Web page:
It appears that six jurors were separately challenged by the
defendant for actual bias. The grounds of challenge in each case were denied by the district attorney. For each juror triers were appointed, who, being duly sworn, were, 'before proceeding to try the challenge,' instructed as required by section 252 of the Criminal Code; after which, in each case, the triers took the juror from the court-room into a different room and tried the grounds of challenge out of the presence as well of the court as of the defendant and his counsel. Their findings were returned into court, and the challenge, being found not true, the jurors so challenged resumed their seats among those summoned to try the case. Of the six challenged for actual bias, four were subsequently challenged by the defendant peremptorily. The other two were sworn as trial jurors, one of them, however, after the defendant had exhausted all his peremtory challenges. No objection was made to the triers leaving the court-room, nor was any exception taken thereto during the trial. The jurors proposed were examined by the triers, without any testimony being offered or produced, either by the prosecution or the defense.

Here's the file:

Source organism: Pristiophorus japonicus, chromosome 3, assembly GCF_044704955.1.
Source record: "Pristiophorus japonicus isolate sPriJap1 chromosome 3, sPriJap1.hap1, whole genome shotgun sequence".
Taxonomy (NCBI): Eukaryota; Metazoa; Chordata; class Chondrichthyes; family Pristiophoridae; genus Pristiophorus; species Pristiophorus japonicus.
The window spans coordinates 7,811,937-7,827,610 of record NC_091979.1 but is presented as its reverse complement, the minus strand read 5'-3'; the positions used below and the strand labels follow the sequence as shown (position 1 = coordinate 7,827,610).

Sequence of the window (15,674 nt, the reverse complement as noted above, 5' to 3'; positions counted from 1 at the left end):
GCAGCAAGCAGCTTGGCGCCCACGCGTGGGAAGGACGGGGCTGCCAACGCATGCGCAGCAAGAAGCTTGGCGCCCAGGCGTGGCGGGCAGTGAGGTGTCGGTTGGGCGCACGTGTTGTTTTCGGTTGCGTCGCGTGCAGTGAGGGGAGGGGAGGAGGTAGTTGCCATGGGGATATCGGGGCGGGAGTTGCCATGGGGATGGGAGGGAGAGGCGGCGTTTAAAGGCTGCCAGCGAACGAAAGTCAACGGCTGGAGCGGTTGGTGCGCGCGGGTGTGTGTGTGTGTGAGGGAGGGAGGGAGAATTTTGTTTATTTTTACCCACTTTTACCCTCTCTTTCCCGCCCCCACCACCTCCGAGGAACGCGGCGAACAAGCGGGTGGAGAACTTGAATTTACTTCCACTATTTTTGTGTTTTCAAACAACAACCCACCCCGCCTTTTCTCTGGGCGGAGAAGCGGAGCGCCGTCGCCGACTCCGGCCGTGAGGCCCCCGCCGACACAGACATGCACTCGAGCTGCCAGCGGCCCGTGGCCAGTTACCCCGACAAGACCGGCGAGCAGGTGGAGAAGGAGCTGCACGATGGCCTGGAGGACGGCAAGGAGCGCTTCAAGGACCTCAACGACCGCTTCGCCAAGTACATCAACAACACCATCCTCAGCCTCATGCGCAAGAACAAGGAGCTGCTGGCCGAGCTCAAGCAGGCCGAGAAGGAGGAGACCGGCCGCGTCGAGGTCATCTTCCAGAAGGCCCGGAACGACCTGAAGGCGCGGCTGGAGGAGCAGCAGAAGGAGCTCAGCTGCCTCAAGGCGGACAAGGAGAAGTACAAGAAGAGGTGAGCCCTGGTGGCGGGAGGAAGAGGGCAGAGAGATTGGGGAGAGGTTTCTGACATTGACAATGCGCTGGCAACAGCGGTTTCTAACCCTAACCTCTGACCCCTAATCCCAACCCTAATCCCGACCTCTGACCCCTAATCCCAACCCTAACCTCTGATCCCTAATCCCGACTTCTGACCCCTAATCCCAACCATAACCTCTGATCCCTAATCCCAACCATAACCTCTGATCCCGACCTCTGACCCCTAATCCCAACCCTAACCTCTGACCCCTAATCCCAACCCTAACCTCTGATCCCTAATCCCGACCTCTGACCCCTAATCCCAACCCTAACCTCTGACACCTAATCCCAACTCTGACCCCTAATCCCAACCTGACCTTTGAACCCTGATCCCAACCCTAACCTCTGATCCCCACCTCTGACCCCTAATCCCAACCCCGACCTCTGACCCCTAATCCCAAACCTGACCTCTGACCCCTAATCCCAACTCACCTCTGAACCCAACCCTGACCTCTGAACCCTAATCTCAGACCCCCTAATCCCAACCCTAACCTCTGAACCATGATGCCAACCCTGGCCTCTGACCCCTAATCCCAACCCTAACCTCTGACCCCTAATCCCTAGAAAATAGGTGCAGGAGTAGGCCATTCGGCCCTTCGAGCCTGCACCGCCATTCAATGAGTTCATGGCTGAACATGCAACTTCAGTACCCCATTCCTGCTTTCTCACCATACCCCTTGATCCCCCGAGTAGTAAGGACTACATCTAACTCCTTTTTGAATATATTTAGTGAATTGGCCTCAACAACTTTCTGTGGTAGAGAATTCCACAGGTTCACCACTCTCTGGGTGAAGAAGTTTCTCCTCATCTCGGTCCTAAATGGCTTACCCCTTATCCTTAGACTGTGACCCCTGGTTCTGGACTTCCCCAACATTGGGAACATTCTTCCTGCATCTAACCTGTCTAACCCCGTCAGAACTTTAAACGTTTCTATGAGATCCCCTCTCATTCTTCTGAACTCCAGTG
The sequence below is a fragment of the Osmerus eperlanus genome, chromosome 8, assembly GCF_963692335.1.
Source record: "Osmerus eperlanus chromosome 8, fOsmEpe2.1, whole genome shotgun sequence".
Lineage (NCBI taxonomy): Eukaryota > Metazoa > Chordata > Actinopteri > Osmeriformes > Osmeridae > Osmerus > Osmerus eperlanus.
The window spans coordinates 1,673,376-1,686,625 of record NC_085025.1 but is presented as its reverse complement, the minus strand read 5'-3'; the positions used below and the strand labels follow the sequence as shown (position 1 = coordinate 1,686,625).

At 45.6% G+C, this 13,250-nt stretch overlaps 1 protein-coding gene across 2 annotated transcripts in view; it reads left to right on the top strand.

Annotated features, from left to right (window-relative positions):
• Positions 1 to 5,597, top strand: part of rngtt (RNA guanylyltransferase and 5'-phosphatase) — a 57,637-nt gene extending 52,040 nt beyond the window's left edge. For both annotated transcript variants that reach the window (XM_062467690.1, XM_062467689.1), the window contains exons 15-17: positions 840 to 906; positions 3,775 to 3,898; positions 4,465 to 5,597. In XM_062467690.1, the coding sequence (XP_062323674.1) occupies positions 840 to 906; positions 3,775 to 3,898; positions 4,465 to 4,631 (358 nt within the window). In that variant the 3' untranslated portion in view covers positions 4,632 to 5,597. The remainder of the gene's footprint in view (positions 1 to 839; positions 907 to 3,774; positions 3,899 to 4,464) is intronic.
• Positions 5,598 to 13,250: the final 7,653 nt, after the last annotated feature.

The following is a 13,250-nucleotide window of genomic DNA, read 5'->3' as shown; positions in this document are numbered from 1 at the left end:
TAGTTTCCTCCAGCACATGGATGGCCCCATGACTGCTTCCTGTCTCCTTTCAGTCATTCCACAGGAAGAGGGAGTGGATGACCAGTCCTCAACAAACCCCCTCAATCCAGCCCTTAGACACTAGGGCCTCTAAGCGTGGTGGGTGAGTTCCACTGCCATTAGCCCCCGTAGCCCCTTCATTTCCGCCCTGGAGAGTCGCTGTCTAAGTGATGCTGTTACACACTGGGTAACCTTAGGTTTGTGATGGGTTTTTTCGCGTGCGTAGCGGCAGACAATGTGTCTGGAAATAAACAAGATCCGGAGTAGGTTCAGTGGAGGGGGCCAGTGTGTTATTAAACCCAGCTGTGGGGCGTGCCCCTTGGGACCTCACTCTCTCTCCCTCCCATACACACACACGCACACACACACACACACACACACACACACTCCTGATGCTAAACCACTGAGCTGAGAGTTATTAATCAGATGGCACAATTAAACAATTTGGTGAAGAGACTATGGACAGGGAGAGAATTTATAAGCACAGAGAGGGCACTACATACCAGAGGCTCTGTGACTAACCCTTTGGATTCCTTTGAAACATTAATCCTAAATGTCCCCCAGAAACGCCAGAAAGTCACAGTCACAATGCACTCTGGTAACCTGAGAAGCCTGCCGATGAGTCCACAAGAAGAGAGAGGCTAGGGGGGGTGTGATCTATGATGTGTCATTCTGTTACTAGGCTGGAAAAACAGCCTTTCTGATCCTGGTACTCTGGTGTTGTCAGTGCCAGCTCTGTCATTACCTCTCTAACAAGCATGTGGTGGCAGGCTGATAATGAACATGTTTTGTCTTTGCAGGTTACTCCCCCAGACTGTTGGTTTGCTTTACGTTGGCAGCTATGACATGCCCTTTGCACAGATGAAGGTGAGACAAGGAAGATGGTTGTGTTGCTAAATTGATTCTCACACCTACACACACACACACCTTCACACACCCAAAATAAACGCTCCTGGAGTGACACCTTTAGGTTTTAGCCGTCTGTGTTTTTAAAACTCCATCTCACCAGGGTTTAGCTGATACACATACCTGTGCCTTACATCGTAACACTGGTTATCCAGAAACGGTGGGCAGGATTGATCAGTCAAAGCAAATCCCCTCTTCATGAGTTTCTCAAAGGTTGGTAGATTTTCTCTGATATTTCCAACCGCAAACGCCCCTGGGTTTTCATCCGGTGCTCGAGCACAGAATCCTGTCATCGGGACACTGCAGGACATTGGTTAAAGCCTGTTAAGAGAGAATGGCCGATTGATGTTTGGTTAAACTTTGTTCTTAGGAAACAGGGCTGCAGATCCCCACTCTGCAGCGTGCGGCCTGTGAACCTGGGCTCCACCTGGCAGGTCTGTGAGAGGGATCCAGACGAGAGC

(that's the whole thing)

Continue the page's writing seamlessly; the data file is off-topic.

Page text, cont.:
It is insisted, in behalf of the defendant, that the action of the court in permitting the trial in his absence of these challenges of jurors was so irregular as to vitiate all the subsequent proceedings. This point is well taken. The Criminal Code of Utah does not authorize the trial by triers of grounds of challenges to be had apart from the court, and in the absence of the defendant. The specific provision made for the examination of witnesses 'on either side.' subject to the rules of evidence applicable to the trial of other issues, shows that the prosecuting attorney and the defendant were entitled of right to be [4 S.Ct. 204] present during the examination by the triers. It certainly was not contemplated that witnesses should be sent or brought before the triers without the party producing them having the privilege, under the supervision of the court, of propounding such questions as would elicit the necessary facts, or without an opportunity to the opposite side for cross-examination. These views find some support in the further provision making it the duty of the court 'when the evidence